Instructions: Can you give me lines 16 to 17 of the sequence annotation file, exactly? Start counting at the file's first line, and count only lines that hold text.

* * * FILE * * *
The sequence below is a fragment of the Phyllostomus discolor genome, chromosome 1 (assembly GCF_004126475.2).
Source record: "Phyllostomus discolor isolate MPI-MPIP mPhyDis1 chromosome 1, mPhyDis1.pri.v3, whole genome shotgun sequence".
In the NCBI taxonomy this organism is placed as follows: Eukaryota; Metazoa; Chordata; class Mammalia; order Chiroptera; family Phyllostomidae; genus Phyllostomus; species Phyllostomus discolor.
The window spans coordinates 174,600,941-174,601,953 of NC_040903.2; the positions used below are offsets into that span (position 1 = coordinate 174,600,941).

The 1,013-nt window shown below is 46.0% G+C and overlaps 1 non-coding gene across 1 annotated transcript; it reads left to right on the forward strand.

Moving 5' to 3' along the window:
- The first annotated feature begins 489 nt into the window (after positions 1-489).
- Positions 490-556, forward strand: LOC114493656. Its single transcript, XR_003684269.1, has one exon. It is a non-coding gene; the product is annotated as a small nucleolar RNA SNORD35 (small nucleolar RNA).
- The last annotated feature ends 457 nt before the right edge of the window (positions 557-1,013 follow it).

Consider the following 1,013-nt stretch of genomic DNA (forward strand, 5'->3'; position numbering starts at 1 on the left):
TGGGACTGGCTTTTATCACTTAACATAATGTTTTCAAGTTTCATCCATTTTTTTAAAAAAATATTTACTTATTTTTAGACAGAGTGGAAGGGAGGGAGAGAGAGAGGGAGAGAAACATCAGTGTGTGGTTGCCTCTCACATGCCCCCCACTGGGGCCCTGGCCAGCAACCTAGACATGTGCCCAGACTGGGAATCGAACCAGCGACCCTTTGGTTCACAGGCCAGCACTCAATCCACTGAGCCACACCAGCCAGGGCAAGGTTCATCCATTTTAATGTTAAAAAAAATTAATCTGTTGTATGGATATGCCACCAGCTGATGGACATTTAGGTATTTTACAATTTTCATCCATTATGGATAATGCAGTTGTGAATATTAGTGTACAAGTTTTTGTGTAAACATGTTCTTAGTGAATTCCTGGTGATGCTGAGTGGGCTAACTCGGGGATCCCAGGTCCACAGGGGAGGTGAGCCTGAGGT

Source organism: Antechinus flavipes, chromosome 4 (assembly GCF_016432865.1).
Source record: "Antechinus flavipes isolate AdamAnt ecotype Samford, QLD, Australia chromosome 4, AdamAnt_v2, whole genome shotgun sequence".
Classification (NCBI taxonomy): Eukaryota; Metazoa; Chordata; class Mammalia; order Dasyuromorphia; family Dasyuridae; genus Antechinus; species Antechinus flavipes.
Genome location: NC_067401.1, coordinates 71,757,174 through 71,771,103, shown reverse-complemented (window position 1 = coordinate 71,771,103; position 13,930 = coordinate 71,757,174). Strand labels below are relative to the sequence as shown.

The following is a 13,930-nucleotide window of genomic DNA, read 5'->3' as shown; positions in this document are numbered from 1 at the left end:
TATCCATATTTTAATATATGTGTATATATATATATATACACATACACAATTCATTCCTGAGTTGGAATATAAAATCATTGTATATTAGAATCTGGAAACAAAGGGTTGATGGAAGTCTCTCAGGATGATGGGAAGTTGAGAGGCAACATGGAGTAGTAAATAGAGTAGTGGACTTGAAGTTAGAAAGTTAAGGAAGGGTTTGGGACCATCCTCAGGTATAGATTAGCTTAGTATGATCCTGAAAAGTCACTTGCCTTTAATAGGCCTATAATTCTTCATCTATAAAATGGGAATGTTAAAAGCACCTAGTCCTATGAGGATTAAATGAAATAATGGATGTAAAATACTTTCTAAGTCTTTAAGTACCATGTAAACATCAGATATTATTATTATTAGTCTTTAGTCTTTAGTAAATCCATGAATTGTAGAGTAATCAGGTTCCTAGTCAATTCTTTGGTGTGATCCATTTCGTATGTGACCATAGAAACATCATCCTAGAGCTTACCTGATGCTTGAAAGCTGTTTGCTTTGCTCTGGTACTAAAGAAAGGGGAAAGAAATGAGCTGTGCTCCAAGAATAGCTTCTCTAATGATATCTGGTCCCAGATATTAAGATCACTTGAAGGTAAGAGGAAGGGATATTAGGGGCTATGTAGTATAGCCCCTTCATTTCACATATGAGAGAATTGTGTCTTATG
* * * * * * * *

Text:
The following is a 13,930-nucleotide window of genomic DNA, read 5'->3' as shown; positions in this document are numbered from 1 at the left end:
TATCCATATTTTAATATATGTGTATATATATATATATACACATACACAATTCATTCCTGAGTTGGAATATAAAATCATTGTATATTAGAATCTGGAAACAAAGGGTTGATGGAAGTCTCTCAGGATGATGGGAAGTTGAGAGGCAACATGGAGTAGTAAATAGAGTAGTGGACTTGAAGTTAGAAAGTTAAGGAAGGGTTTGGGACCATCCTCAGGTATAGATTAGCTTAGTATGATCCTGAAAAGTCACTTGCCTTTAATAGGCCTATAATTCTTCATCTATAAAATGGGAATGTTAAAAGCACCTAGTCCTATGAGGATTAAATGAAATAATGGATGTAAAATACTTTCTAAGTCTTTAAGTACCATGTAAACATCAGATATTATTATTATTAGTCTTTAGTCTTTAGTAAATCCATGAATTGTAGAGTAATCAGGTTCCTAGTCAATTCTTTGGTGTGATCCATTTCGTATGTGACCATAGAAACATCATCCTAGAGCTTACCTGATGCTTGAAAGCTGTTTGCTTTGCTCTGGTACTAAAGAAAGGGGAAAGAAATGAGCTGTGCTCCAAGAATAGCTTCTCTAATGATATCTGGTCCCAGATATTAAGATCACTTGAAGGTAAGAGGAAGGGATATTAGGGGCTATGTAGTATAGCCCCTTCATTTCACATATGAGAGAATTGTGTCTTATG